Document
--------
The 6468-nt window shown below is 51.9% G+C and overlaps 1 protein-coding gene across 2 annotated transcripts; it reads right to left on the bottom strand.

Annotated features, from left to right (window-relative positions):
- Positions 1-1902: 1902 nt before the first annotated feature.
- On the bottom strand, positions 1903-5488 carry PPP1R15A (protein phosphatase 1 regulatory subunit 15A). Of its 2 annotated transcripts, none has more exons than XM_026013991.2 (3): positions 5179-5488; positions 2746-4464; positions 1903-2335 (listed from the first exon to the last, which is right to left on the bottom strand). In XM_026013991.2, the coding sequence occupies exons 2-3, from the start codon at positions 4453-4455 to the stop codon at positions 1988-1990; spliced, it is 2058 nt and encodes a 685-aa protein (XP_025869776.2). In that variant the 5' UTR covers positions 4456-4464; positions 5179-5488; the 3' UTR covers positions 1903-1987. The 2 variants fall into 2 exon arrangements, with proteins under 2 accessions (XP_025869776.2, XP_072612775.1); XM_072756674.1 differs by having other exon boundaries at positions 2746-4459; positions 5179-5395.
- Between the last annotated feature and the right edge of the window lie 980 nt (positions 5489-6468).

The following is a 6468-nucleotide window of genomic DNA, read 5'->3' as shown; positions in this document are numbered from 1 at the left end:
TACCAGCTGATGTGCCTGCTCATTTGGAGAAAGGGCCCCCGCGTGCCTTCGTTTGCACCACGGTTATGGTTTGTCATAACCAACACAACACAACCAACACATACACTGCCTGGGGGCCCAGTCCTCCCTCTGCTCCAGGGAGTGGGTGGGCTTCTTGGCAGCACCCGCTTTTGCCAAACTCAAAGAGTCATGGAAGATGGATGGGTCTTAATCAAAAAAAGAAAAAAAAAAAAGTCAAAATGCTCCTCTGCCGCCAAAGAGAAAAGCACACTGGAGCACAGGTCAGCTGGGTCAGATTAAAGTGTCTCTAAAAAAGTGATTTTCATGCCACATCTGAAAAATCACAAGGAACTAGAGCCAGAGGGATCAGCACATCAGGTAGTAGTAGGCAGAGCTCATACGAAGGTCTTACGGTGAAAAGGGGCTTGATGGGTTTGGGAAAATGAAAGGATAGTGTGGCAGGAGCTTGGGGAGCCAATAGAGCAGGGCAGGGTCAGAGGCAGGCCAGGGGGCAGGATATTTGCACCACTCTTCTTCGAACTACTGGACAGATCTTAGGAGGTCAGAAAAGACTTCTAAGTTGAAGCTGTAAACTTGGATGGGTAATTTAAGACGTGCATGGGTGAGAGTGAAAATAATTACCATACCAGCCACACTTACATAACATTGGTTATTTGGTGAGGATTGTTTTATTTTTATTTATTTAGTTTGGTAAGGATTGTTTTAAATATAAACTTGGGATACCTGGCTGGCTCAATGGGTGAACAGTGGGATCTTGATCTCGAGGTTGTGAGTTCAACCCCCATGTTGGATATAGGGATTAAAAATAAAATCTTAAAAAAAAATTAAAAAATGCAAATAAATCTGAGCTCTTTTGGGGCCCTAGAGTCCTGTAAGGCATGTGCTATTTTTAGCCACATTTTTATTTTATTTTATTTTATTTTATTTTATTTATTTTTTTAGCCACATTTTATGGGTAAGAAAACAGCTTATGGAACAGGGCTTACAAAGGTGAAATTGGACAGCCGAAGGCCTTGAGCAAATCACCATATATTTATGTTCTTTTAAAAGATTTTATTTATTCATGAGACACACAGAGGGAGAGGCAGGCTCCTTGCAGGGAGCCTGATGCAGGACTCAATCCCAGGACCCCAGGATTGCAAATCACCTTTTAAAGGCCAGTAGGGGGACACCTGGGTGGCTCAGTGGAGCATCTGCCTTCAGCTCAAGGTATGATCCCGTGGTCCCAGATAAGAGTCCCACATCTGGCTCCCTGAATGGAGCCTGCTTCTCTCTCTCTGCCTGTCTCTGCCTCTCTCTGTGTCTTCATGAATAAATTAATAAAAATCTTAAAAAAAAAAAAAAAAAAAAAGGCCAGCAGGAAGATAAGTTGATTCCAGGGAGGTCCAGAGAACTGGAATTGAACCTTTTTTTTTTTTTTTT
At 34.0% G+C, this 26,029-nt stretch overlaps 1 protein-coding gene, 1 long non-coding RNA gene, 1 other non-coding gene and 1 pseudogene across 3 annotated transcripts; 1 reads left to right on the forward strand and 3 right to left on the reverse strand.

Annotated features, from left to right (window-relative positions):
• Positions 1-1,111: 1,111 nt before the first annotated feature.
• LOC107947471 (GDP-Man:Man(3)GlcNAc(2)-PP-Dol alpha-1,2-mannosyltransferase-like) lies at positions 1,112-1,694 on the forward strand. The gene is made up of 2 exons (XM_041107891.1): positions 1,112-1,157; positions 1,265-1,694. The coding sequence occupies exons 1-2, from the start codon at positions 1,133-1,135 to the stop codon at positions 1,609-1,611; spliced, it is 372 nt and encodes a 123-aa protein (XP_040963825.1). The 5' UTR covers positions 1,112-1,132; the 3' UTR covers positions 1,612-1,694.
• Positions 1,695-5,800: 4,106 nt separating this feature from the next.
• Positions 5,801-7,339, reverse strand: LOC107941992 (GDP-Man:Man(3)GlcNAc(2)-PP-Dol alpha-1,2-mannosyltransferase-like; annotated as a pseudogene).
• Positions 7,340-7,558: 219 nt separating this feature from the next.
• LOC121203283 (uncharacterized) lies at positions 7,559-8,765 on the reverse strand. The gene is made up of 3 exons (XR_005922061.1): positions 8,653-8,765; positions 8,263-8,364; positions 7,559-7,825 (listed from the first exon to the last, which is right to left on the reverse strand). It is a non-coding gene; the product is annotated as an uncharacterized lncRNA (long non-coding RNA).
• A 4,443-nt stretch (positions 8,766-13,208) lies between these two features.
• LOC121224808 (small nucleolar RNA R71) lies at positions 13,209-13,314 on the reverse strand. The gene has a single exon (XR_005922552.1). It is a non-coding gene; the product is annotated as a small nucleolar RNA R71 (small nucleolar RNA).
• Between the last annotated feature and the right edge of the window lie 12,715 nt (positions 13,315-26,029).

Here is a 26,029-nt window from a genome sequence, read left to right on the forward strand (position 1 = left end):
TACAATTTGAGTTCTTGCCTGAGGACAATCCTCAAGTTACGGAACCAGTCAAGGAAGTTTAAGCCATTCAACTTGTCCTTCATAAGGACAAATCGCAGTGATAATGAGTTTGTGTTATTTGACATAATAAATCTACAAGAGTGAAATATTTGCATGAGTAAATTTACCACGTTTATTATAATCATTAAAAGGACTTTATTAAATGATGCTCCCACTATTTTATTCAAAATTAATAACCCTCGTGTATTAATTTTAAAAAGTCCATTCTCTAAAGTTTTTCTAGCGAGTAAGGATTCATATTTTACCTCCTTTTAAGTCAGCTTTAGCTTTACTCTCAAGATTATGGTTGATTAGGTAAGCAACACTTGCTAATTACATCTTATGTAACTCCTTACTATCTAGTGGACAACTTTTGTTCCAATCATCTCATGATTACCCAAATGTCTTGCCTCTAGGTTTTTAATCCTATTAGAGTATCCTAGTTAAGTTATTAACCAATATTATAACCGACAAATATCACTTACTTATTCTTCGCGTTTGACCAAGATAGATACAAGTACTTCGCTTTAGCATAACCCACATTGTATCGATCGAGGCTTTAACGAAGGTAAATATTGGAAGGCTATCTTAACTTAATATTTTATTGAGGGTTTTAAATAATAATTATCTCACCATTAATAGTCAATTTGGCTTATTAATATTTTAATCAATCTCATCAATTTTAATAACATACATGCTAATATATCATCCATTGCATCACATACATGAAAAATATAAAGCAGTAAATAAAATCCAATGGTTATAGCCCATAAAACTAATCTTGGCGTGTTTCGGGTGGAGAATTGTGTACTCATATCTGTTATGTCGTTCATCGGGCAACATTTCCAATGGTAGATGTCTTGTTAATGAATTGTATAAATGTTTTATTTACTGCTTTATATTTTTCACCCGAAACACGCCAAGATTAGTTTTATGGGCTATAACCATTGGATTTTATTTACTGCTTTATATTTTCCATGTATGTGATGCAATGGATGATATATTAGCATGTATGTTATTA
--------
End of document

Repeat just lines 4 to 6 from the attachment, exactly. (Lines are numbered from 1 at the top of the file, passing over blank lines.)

- On the bottom strand, positions 1903-5488 carry PPP1R15A (protein phosphatase 1 regulatory subunit 15A). Of its 2 annotated transcripts, none has more exons than XM_026013991.2 (3): positions 5179-5488; positions 2746-4464; positions 1903-2335 (listed from the first exon to the last, which is right to left on the bottom strand). In XM_026013991.2, the coding sequence occupies exons 2-3, from the start codon at positions 4453-4455 to the stop codon at positions 1988-1990; spliced, it is 2058 nt and encodes a 685-aa protein (XP_025869776.2). In that variant the 5' UTR covers positions 4456-4464; positions 5179-5488; the 3' UTR covers positions 1903-1987. The 2 variants fall into 2 exon arrangements, with proteins under 2 accessions (XP_025869776.2, XP_072612775.1); XM_072756674.1 differs by having other exon boundaries at positions 2746-4459; positions 5179-5395.
- Between the last annotated feature and the right edge of the window lie 980 nt (positions 5489-6468).

The following is a 6468-nucleotide window of genomic DNA, read 5'->3' as shown; positions in this document are numbered from 1 at the left end: